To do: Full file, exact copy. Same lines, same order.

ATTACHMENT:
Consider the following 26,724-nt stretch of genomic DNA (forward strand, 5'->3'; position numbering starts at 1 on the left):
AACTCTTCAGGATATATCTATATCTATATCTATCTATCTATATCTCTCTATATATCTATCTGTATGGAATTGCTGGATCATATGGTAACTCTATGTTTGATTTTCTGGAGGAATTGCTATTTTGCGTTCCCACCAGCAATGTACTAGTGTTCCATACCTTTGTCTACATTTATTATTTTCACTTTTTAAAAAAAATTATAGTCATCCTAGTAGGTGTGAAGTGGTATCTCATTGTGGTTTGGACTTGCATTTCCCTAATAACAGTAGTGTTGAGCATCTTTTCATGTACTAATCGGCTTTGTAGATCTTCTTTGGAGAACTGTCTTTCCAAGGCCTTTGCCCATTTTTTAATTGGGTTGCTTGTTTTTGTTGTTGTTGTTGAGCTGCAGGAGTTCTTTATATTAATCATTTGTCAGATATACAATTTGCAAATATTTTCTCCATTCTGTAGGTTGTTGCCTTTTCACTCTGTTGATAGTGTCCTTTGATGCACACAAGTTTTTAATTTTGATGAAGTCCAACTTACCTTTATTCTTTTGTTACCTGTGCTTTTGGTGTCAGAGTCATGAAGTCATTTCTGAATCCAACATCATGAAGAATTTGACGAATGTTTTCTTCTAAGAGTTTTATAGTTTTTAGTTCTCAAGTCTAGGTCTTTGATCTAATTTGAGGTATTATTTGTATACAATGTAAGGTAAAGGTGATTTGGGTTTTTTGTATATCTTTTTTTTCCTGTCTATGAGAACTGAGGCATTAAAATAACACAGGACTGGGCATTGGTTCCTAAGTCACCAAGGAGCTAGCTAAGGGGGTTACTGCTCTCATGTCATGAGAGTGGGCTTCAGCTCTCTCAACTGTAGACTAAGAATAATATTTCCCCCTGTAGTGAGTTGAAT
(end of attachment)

Consider the following 26,724-nt stretch of genomic DNA (forward strand, 5'->3'; position numbering starts at 1 on the left):
AACTCTTCAGGATATATCTATATCTATATCTATCTATCTATATCTCTCTATATATCTATCTGTATGGAATTGCTGGATCATATGGTAACTCTATGTTTGATTTTCTGGAGGAATTGCTATTTTGCGTTCCCACCAGCAATGTACTAGTGTTCCATACCTTTGTCTACATTTATTATTTTCACTTTTTAAAAAAAATTATAGTCATCCTAGTAGGTGTGAAGTGGTATCTCATTGTGGTTTGGACTTGCATTTCCCTAATAACAGTAGTGTTGAGCATCTTTTCATGTACTAATCGGCTTTGTAGATCTTCTTTGGAGAACTGTCTTTCCAAGGCCTTTGCCCATTTTTTAATTGGGTTGCTTGTTTTTGTTGTTGTTGTTGAGCTGCAGGAGTTCTTTATATTAATCATTTGTCAGATATACAATTTGCAAATATTTTCTCCATTCTGTAGGTTGTTGCCTTTTCACTCTGTTGATAGTGTCCTTTGATGCACACAAGTTTTTAATTTTGATGAAGTCCAACTTACCTTTATTCTTTTGTTACCTGTGCTTTTGGTGTCAGAGTCATGAAGTCATTTCTGAATCCAACATCATGAAGAATTTGACGAATGTTTTCTTCTAAGAGTTTTATAGTTTTTAGTTCTCAAGTCTAGGTCTTTGATCTAATTTGAGGTATTATTTGTATACAATGTAAGGTAAAGGTGATTTGGGTTTTTTGTATATCTTTTTTTTCCTGTCTATGAGAACTGAGGCATTAAAATAACACAGGACTGGGCATTGGTTCCTAAGTCACCAAGGAGCTAGCTAAGGGGGTTACTGCTCTCATGTCATGAGAGTGGGCTTCAGCTCTCTCAACTGTAGACTAAGAATAATATTTCCCCCTGTAGTGAGTTGAAT